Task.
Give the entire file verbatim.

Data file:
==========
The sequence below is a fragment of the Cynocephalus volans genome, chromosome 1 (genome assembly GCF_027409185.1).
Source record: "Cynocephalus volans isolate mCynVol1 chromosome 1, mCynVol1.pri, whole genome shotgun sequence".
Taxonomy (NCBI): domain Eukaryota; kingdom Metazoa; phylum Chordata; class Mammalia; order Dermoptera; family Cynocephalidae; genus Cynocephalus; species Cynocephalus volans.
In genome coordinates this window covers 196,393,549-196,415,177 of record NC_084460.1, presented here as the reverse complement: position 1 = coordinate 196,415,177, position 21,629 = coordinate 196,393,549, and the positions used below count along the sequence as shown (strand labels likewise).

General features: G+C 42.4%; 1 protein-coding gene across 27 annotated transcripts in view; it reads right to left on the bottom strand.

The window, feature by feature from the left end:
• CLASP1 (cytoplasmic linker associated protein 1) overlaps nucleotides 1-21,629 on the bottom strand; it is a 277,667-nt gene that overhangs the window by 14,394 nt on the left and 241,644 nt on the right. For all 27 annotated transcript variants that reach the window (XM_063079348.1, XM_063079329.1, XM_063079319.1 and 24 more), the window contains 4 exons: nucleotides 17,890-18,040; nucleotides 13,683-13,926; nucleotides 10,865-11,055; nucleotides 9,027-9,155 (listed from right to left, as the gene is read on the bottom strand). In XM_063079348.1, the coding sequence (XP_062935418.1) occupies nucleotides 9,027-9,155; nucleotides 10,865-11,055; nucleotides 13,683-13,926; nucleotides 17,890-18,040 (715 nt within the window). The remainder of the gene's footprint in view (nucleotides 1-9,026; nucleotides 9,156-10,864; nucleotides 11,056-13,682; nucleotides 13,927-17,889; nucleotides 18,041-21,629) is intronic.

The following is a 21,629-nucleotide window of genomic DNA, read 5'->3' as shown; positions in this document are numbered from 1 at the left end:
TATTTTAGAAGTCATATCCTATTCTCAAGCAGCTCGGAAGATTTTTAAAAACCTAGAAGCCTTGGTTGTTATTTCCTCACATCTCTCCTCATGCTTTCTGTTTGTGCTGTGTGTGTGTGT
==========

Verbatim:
The sequence below is a fragment of the Cynocephalus volans genome, chromosome 1 (genome assembly GCF_027409185.1).
Source record: "Cynocephalus volans isolate mCynVol1 chromosome 1, mCynVol1.pri, whole genome shotgun sequence".
Taxonomy (NCBI): domain Eukaryota; kingdom Metazoa; phylum Chordata; class Mammalia; order Dermoptera; family Cynocephalidae; genus Cynocephalus; species Cynocephalus volans.
In genome coordinates this window covers 196,393,549-196,415,177 of record NC_084460.1, presented here as the reverse complement: position 1 = coordinate 196,415,177, position 21,629 = coordinate 196,393,549, and the positions used below count along the sequence as shown (strand labels likewise).

General features: G+C 42.4%; 1 protein-coding gene across 27 annotated transcripts in view; it reads right to left on the bottom strand.

The window, feature by feature from the left end:
• CLASP1 (cytoplasmic linker associated protein 1) overlaps nucleotides 1-21,629 on the bottom strand; it is a 277,667-nt gene that overhangs the window by 14,394 nt on the left and 241,644 nt on the right. For all 27 annotated transcript variants that reach the window (XM_063079348.1, XM_063079329.1, XM_063079319.1 and 24 more), the window contains 4 exons: nucleotides 17,890-18,040; nucleotides 13,683-13,926; nucleotides 10,865-11,055; nucleotides 9,027-9,155 (listed from right to left, as the gene is read on the bottom strand). In XM_063079348.1, the coding sequence (XP_062935418.1) occupies nucleotides 9,027-9,155; nucleotides 10,865-11,055; nucleotides 13,683-13,926; nucleotides 17,890-18,040 (715 nt within the window). The remainder of the gene's footprint in view (nucleotides 1-9,026; nucleotides 9,156-10,864; nucleotides 11,056-13,682; nucleotides 13,927-17,889; nucleotides 18,041-21,629) is intronic.

The following is a 21,629-nucleotide window of genomic DNA, read 5'->3' as shown; positions in this document are numbered from 1 at the left end:
TATTTTAGAAGTCATATCCTATTCTCAAGCAGCTCGGAAGATTTTTAAAAACCTAGAAGCCTTGGTTGTTATTTCCTCACATCTCTCCTCATGCTTTCTGTTTGTGCTGTGTGTGTGTGT